Mueller, D. G., Mortensen, J., Aase, D., & Jason, L. A. (2009). Project, organization, and environment factors in sustaining Oxford House. In M.F. Hindsworth & T.B. Lang (Eds.). Community Participation: Empowerment, Diversity, and Sustainability. New York: Nova.

Harvey, R., Mortensen, J., Aase, D., Jason, L., & Ferrari, J. R. (2013). Factors affecting the sustainability of self-run recovery homes in the United States. International Journal of Self-Help & Self-Care, 7(1), 99-109. PMCID: PMC3576723


How does Person-Environment Fit work within Oxford Houses?

Our next study examined sobriety in experienced houses (average length of residency > 6 months) compared to less experienced houses (average length of residency ≤ 6 months) in relation to individual resident characteristics (age, length of residence in an Oxford House, referral from the criminal justice system). Using multilevel modeling, findings indicated that older residents living in an experienced Oxford Houses were more likely to remain abstinent over time than those in inexperienced homes. Additionally, for inexperienced houses, residents who had been in the Oxford House for a longer period had a higher the probability of abstinence than those that had been in the house for a shorter period of time. Lastly, legal referral was related to a lower probability of 1-year abstinence but only for those in inexperienced homes. These types of person-environment interactions point to the need for more research to better understand how person variables interact with environmental variables in the processes of recovery and adaptation to settings, as well as for treatment professionals’ consideration of both person and environment when making recovery home referrals.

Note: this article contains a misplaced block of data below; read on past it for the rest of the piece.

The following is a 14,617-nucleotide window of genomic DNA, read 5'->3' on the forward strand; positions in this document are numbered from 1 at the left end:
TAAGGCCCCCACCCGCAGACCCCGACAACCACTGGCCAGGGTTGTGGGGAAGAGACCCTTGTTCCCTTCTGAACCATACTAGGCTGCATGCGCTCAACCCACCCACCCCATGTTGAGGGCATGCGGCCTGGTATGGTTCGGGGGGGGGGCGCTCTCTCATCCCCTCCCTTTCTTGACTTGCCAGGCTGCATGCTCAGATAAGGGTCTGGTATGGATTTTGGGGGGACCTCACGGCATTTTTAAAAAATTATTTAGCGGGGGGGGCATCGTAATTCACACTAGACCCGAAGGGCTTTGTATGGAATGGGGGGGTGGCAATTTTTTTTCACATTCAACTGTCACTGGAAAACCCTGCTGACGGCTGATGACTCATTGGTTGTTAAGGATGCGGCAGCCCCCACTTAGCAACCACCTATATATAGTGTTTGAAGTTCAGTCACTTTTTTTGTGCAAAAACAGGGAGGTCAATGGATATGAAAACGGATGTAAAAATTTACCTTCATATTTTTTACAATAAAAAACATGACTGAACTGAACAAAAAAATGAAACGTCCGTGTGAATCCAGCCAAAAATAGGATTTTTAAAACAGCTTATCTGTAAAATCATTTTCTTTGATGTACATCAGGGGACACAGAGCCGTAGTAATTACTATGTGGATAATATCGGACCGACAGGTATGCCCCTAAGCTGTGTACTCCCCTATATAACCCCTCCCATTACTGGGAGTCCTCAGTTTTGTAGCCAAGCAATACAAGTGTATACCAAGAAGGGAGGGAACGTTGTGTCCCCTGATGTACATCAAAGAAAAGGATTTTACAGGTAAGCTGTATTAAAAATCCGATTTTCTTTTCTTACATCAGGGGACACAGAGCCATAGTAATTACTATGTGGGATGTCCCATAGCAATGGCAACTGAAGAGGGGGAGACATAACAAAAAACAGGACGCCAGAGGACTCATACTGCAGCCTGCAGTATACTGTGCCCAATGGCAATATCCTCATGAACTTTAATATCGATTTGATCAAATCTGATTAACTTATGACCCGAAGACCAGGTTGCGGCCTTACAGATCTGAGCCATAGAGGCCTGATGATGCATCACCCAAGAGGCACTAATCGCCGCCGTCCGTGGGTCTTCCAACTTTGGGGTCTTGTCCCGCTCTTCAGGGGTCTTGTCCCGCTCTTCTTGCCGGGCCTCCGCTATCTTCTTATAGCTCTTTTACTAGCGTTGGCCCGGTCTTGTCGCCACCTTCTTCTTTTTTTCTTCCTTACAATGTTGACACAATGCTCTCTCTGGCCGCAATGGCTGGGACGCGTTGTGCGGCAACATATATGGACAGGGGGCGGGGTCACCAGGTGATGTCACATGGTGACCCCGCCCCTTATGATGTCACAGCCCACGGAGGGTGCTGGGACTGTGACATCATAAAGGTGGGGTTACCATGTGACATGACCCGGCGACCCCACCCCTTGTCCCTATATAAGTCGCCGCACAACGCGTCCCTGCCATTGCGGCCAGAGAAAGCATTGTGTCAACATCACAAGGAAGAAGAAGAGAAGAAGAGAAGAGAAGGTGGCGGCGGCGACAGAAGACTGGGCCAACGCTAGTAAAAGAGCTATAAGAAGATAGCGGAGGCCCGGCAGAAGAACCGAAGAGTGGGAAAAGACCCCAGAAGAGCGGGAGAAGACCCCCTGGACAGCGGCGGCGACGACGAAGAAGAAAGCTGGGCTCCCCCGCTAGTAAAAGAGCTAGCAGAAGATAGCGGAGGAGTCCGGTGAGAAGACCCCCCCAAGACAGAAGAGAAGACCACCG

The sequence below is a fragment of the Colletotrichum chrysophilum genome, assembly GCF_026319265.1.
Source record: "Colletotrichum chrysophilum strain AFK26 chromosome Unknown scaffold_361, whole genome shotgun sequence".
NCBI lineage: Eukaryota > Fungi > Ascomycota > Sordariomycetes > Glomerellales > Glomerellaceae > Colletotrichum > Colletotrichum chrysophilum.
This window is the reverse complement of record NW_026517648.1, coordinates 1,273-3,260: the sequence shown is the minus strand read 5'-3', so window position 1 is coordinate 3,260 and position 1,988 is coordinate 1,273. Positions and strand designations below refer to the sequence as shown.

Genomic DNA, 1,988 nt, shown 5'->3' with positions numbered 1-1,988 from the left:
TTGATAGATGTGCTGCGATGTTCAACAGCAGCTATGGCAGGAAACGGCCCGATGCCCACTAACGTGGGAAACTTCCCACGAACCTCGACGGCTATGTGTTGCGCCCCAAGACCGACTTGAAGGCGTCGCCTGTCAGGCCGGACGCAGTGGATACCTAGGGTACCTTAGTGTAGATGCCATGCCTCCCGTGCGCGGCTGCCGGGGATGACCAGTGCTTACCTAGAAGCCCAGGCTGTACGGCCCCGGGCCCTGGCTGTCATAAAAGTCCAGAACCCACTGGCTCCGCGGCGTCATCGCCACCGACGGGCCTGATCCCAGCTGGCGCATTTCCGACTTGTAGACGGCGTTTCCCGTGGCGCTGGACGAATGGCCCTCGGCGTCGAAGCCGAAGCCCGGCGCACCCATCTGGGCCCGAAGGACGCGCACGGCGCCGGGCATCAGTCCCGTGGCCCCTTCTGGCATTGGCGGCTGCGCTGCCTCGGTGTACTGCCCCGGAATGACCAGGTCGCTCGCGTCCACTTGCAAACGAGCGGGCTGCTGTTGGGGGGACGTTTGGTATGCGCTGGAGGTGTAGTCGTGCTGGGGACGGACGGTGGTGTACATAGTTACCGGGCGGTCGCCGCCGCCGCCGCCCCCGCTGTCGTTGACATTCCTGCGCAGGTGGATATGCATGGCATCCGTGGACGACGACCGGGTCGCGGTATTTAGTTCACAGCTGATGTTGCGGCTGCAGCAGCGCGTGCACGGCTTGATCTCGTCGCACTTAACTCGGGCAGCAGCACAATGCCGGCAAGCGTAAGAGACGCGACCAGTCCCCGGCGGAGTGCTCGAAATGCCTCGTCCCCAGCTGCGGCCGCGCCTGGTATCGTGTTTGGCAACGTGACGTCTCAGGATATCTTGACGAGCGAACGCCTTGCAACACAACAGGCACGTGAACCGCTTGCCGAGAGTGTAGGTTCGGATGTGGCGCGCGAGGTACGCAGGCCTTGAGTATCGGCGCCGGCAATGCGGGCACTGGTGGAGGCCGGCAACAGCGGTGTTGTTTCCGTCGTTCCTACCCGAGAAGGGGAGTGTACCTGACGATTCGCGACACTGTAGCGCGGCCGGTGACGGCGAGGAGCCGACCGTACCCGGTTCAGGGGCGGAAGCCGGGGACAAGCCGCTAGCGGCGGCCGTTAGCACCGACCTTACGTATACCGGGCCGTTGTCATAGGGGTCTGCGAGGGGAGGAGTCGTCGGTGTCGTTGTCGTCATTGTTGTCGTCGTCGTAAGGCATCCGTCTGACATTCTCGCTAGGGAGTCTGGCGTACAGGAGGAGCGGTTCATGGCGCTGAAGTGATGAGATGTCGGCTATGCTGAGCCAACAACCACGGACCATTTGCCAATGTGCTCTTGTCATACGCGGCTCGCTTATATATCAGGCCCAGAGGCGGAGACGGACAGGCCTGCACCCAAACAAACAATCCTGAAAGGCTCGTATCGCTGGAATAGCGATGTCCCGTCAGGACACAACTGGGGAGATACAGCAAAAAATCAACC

Beasley, C. R., Miller, S. A., Jason, L. A., Stevens, E., & Ferrari, J. R. (2013). Person-environment interactions among residents of Oxford House recovery homes. Addiction Research & Theory, 21(3), 198-206. PMCID: PMC3833691


Is there a fit between an individual and his/her settings?

In this study, we were interested in whether some people fit better in some Oxford Houses than in others. How well someone fits in can be influenced by how much their values fit those in their Oxford House, if they feel that Oxford House meets their needs and that they can meet the demands of the house, how similar a person feels to the other residents, and by their own ability to contribute to Oxford House. We wanted to see how well Oxford House members felt they fit in and how that affected their experience in Oxford House.